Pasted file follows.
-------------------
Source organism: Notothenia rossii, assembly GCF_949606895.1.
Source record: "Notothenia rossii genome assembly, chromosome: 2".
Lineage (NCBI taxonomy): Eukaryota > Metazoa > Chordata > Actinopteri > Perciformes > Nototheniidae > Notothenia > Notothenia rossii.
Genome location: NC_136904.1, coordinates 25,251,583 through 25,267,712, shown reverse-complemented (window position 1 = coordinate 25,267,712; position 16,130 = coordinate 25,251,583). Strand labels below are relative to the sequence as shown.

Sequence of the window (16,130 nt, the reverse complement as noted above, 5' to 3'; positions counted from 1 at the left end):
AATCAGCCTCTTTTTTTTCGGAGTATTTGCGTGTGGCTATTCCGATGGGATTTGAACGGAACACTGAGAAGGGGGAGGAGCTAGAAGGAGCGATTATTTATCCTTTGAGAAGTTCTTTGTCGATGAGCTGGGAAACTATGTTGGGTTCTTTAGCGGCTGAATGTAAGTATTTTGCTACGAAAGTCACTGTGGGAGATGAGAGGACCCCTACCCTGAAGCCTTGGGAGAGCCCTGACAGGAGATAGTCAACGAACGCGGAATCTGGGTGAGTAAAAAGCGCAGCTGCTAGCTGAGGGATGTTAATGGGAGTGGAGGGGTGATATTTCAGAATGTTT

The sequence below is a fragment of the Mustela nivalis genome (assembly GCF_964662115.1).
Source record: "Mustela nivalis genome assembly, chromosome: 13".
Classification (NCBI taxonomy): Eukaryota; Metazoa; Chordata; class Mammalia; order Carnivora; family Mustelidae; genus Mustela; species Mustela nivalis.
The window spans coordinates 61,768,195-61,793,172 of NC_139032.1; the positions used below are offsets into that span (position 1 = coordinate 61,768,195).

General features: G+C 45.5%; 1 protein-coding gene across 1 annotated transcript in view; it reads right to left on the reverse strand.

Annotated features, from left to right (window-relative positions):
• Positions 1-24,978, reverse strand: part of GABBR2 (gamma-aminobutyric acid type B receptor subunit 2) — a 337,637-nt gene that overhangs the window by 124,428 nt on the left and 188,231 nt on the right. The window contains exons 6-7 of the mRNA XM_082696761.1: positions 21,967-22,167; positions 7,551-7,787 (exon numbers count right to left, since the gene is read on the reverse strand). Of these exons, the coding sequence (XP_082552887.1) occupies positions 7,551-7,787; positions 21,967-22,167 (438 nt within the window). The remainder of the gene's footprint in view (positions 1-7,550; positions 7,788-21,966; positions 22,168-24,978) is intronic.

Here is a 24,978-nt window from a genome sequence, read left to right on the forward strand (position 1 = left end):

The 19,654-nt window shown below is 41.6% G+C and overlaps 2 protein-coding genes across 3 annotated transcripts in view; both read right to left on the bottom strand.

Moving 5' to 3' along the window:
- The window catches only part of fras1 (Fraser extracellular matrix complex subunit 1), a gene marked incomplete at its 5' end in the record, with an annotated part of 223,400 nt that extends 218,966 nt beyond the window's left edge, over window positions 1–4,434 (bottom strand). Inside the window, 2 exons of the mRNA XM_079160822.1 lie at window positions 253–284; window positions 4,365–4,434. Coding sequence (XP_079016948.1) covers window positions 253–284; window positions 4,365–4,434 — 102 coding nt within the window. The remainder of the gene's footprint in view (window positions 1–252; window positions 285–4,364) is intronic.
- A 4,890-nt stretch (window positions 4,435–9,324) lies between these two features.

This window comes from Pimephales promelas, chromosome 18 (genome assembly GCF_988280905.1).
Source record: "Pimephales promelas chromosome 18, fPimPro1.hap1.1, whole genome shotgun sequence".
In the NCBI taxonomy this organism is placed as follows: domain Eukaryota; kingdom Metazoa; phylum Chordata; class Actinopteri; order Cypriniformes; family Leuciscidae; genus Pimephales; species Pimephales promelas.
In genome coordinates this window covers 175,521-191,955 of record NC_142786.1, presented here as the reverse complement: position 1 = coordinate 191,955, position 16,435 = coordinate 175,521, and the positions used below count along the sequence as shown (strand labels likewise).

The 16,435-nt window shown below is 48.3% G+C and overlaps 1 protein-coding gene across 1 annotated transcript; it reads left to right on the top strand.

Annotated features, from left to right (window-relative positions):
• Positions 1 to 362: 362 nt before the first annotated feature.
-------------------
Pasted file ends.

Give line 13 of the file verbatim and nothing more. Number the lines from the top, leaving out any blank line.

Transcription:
• Positions 1-24,978, reverse strand: part of GABBR2 (gamma-aminobutyric acid type B receptor subunit 2) — a 337,637-nt gene that overhangs the window by 124,428 nt on the left and 188,231 nt on the right. The window contains exons 6-7 of the mRNA XM_082696761.1: positions 21,967-22,167; positions 7,551-7,787 (exon numbers count right to left, since the gene is read on the reverse strand). Of these exons, the coding sequence (XP_082552887.1) occupies positions 7,551-7,787; positions 21,967-22,167 (438 nt within the window). The remainder of the gene's footprint in view (positions 1-7,550; positions 7,788-21,966; positions 22,168-24,978) is intronic.